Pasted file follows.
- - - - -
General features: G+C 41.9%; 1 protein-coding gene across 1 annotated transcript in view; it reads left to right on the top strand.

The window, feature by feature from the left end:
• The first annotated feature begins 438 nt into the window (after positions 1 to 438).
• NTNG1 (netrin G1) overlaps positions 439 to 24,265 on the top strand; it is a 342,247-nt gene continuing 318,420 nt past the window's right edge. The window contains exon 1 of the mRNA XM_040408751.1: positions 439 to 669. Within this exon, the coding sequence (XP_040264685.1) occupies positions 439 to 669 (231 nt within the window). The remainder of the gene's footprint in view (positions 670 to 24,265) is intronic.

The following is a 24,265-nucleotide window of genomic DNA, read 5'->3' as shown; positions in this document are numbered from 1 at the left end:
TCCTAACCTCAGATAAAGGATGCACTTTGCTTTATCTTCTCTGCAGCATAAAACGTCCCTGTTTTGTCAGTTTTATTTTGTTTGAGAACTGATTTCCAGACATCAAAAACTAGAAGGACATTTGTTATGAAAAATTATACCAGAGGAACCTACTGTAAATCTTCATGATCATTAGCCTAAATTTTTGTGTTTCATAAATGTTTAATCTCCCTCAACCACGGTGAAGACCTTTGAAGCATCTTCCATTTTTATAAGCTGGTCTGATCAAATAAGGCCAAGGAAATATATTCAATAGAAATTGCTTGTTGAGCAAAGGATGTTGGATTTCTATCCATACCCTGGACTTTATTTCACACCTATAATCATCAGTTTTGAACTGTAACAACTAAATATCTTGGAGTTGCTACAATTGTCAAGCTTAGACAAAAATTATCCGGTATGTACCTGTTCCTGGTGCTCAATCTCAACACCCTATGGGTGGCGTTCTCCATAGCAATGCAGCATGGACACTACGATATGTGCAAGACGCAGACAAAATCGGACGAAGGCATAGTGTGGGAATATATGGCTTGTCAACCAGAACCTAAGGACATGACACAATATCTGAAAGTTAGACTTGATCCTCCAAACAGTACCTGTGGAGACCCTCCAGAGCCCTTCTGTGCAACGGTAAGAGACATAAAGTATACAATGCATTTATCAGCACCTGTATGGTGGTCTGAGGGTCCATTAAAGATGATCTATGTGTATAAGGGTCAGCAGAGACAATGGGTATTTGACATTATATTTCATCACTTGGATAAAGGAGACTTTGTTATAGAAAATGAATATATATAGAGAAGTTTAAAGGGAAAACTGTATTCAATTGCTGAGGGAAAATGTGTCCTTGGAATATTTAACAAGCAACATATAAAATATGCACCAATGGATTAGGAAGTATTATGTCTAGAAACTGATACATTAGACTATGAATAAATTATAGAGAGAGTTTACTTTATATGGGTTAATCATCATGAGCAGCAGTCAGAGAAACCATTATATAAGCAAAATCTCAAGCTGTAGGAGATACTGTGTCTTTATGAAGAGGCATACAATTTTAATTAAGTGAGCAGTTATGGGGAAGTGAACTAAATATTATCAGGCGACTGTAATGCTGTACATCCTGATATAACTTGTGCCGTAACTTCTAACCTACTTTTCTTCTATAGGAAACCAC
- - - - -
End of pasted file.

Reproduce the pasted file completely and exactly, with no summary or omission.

General features: G+C 41.9%; 1 protein-coding gene across 1 annotated transcript in view; it reads left to right on the top strand.

The window, feature by feature from the left end:
• The first annotated feature begins 438 nt into the window (after positions 1 to 438).
• NTNG1 (netrin G1) overlaps positions 439 to 24,265 on the top strand; it is a 342,247-nt gene continuing 318,420 nt past the window's right edge. The window contains exon 1 of the mRNA XM_040408751.1: positions 439 to 669. Within this exon, the coding sequence (XP_040264685.1) occupies positions 439 to 669 (231 nt within the window). The remainder of the gene's footprint in view (positions 670 to 24,265) is intronic.

The following is a 24,265-nucleotide window of genomic DNA, read 5'->3' as shown; positions in this document are numbered from 1 at the left end:
TCCTAACCTCAGATAAAGGATGCACTTTGCTTTATCTTCTCTGCAGCATAAAACGTCCCTGTTTTGTCAGTTTTATTTTGTTTGAGAACTGATTTCCAGACATCAAAAACTAGAAGGACATTTGTTATGAAAAATTATACCAGAGGAACCTACTGTAAATCTTCATGATCATTAGCCTAAATTTTTGTGTTTCATAAATGTTTAATCTCCCTCAACCACGGTGAAGACCTTTGAAGCATCTTCCATTTTTATAAGCTGGTCTGATCAAATAAGGCCAAGGAAATATATTCAATAGAAATTGCTTGTTGAGCAAAGGATGTTGGATTTCTATCCATACCCTGGACTTTATTTCACACCTATAATCATCAGTTTTGAACTGTAACAACTAAATATCTTGGAGTTGCTACAATTGTCAAGCTTAGACAAAAATTATCCGGTATGTACCTGTTCCTGGTGCTCAATCTCAACACCCTATGGGTGGCGTTCTCCATAGCAATGCAGCATGGACACTACGATATGTGCAAGACGCAGACAAAATCGGACGAAGGCATAGTGTGGGAATATATGGCTTGTCAACCAGAACCTAAGGACATGACACAATATCTGAAAGTTAGACTTGATCCTCCAAACAGTACCTGTGGAGACCCTCCAGAGCCCTTCTGTGCAACGGTAAGAGACATAAAGTATACAATGCATTTATCAGCACCTGTATGGTGGTCTGAGGGTCCATTAAAGATGATCTATGTGTATAAGGGTCAGCAGAGACAATGGGTATTTGACATTATATTTCATCACTTGGATAAAGGAGACTTTGTTATAGAAAATGAATATATATAGAGAAGTTTAAAGGGAAAACTGTATTCAATTGCTGAGGGAAAATGTGTCCTTGGAATATTTAACAAGCAACATATAAAATATGCACCAATGGATTAGGAAGTATTATGTCTAGAAACTGATACATTAGACTATGAATAAATTATAGAGAGAGTTTACTTTATATGGGTTAATCATCATGAGCAGCAGTCAGAGAAACCATTATATAAGCAAAATCTCAAGCTGTAGGAGATACTGTGTCTTTATGAAGAGGCATACAATTTTAATTAAGTGAGCAGTTATGGGGAAGTGAACTAAATATTATCAGGCGACTGTAATGCTGTACATCCTGATATAACTTGTGCCGTAACTTCTAACCTACTTTTCTTCTATAGGAAACCAC